But he spent half his spoils on “a 200 sq metre (2,152 sq foot) property outside Beijing’s fifth ring road.“
In a piece called “Mo Money–Nobel prize winner’s novel attacks China’s food safety,” Week in China argues that because of the “10,000 dead pigs [that] turned up in the Huangpu River,” Mo Yan’s “most recently translated book – titled POW! – … seems almost eerily timely, even though the original Chinese version came out more than 10 years ago.”
Salman Rushdie on Chinese Censorship: “the reason that so many are upset with Mo Yan isn’t that he didn’t oppose censorship, but that he went out of his way to defend it.”
And in a piece I must have missed when it came out months ago, “Mo Yan: Frenemy of the State,” Nick Frisch argues that “In the Chinese tradition, literature does not exist as a sphere outside the state: literature is the state. Or rather, the state is literature itself.”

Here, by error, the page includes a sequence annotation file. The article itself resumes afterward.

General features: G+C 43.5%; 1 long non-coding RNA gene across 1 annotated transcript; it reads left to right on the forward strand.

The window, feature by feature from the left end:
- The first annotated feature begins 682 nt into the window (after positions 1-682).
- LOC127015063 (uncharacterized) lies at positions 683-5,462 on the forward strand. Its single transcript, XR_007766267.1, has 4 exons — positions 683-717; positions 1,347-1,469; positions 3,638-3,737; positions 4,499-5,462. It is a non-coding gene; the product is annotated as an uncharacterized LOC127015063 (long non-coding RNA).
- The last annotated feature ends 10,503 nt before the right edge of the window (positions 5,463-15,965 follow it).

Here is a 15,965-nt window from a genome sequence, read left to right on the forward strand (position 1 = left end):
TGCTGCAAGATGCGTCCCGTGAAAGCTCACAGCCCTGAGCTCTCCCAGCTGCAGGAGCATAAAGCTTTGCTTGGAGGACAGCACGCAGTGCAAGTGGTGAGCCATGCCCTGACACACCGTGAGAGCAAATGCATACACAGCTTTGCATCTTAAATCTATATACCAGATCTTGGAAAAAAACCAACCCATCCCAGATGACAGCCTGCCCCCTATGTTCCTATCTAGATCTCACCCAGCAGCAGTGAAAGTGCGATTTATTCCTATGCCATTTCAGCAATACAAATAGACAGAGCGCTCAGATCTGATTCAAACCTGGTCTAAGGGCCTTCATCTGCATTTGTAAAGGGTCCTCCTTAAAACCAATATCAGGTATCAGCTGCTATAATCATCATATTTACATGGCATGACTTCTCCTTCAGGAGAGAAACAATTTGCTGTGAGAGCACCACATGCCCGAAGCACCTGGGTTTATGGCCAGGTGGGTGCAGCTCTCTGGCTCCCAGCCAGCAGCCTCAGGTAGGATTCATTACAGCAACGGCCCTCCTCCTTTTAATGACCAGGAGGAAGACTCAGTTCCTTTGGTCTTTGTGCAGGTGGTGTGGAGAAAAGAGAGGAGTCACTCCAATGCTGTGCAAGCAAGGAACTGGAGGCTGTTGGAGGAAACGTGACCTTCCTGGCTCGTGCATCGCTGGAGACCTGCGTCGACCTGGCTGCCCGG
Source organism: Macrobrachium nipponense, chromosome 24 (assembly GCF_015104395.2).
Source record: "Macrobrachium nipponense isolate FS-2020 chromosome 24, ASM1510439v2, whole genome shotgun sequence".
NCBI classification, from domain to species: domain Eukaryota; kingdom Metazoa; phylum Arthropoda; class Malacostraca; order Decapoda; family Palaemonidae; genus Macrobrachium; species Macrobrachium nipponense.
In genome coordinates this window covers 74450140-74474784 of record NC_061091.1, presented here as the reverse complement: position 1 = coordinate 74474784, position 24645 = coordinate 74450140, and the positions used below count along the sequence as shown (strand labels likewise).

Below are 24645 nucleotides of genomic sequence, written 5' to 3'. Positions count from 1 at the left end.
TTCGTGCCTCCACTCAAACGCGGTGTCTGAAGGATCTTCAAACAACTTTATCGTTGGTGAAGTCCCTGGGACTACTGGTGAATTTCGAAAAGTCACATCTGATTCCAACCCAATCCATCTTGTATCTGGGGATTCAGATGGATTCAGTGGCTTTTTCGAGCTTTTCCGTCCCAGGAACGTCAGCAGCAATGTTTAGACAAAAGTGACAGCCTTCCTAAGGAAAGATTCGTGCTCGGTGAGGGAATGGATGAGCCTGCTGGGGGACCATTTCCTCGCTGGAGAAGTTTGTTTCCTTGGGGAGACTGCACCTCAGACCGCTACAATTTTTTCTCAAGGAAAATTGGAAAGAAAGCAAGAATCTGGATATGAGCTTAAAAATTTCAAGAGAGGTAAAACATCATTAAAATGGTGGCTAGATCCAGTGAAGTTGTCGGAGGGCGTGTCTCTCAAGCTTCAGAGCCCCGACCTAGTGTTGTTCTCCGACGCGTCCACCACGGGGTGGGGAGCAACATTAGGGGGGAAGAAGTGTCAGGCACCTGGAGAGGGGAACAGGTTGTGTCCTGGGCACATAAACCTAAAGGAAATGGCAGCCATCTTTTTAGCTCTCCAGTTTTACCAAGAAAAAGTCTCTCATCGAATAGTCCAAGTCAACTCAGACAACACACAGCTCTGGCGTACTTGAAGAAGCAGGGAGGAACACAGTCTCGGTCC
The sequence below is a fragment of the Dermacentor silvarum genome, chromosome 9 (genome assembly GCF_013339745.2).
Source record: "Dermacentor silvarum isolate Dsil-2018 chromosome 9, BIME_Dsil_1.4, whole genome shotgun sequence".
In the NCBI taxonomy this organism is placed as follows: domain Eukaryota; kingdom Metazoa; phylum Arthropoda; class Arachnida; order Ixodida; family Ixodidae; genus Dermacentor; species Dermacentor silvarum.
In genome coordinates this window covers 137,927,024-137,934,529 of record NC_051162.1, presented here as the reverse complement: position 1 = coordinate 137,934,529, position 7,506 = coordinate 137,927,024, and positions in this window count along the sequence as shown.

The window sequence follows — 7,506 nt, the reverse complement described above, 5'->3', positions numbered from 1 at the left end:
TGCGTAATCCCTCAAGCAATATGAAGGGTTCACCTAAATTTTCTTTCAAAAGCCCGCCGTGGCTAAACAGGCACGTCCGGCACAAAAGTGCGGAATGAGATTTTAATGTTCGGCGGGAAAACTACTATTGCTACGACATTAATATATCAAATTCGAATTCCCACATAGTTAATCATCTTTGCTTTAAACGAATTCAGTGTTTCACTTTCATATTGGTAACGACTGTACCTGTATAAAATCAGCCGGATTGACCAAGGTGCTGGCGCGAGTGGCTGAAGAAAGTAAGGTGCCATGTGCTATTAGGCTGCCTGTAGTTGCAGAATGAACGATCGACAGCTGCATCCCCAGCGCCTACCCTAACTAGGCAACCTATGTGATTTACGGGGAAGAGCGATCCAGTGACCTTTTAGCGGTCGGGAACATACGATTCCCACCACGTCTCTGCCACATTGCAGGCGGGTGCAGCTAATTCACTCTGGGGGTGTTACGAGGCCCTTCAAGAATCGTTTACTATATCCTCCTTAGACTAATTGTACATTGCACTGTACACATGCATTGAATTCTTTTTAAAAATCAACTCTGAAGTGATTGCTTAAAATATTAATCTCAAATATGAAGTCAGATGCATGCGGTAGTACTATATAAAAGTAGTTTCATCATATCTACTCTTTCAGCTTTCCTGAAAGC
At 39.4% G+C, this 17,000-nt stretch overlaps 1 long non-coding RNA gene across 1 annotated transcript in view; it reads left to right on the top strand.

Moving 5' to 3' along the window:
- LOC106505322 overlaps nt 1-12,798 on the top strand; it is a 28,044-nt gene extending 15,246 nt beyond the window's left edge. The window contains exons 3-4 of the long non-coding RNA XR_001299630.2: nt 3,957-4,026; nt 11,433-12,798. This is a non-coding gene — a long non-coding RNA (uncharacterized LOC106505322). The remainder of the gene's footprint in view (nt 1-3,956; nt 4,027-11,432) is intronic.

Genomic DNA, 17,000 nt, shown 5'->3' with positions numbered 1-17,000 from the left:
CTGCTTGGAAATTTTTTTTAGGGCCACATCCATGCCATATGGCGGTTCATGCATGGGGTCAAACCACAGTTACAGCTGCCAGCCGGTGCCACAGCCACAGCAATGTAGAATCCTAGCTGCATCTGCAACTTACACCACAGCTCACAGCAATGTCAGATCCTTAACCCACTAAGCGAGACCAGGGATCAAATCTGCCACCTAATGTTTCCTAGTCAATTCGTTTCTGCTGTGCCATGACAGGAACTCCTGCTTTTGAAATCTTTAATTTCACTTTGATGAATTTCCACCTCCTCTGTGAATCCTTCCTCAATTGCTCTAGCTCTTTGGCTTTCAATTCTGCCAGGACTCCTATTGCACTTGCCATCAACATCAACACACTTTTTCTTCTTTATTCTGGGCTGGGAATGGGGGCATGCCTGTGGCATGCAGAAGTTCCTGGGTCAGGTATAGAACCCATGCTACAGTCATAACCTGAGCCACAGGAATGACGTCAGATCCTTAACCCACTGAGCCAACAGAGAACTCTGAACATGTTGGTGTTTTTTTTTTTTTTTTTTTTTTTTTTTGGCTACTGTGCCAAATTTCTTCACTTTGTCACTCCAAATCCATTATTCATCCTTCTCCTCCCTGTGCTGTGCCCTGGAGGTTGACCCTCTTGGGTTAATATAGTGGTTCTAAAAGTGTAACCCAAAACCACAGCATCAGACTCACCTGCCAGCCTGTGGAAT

And in an interview, Mo Yan’s translator Howard Goldblatt says, “I take pride in the fact that the head of the Nobel Literature Committee told me in Stockholm how critical my English translations were in selecting Mo Yan as the 2012 laureate; I assume he said something similar to the French or Italian or Swedish translators, since the committee members read several languages, but, with one exception, not Chinese.” But: “On behalf of literary translators everywhere, let me declare that we have nothing to apologize for”
And pictures of the town Mo Yan grew up in.